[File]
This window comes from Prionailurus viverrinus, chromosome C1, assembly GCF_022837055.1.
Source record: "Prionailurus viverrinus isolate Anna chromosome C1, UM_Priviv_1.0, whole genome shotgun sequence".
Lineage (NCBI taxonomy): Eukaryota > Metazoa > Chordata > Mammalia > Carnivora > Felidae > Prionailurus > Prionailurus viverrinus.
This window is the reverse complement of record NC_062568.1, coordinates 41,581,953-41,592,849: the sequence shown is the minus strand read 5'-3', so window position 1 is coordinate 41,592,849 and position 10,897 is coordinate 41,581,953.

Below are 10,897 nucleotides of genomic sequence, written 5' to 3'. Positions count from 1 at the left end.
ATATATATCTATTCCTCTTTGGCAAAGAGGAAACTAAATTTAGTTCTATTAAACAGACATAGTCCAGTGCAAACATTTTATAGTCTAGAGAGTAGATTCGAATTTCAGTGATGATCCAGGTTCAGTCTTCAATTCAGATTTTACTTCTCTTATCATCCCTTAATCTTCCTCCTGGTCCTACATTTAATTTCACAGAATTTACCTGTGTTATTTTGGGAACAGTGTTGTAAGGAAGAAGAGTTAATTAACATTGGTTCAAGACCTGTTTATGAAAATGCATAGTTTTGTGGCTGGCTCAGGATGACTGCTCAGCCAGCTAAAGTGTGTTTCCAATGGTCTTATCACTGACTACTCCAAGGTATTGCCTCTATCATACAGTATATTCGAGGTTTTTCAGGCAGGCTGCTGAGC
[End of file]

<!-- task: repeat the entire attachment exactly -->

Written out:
This window comes from Prionailurus viverrinus, chromosome C1, assembly GCF_022837055.1.
Source record: "Prionailurus viverrinus isolate Anna chromosome C1, UM_Priviv_1.0, whole genome shotgun sequence".
Lineage (NCBI taxonomy): Eukaryota > Metazoa > Chordata > Mammalia > Carnivora > Felidae > Prionailurus > Prionailurus viverrinus.
This window is the reverse complement of record NC_062568.1, coordinates 41,581,953-41,592,849: the sequence shown is the minus strand read 5'-3', so window position 1 is coordinate 41,592,849 and position 10,897 is coordinate 41,581,953.

Below are 10,897 nucleotides of genomic sequence, written 5' to 3'. Positions count from 1 at the left end.
ATATATATCTATTCCTCTTTGGCAAAGAGGAAACTAAATTTAGTTCTATTAAACAGACATAGTCCAGTGCAAACATTTTATAGTCTAGAGAGTAGATTCGAATTTCAGTGATGATCCAGGTTCAGTCTTCAATTCAGATTTTACTTCTCTTATCATCCCTTAATCTTCCTCCTGGTCCTACATTTAATTTCACAGAATTTACCTGTGTTATTTTGGGAACAGTGTTGTAAGGAAGAAGAGTTAATTAACATTGGTTCAAGACCTGTTTATGAAAATGCATAGTTTTGTGGCTGGCTCAGGATGACTGCTCAGCCAGCTAAAGTGTGTTTCCAATGGTCTTATCACTGACTACTCCAAGGTATTGCCTCTATCATACAGTATATTCGAGGTTTTTCAGGCAGGCTGCTGAGC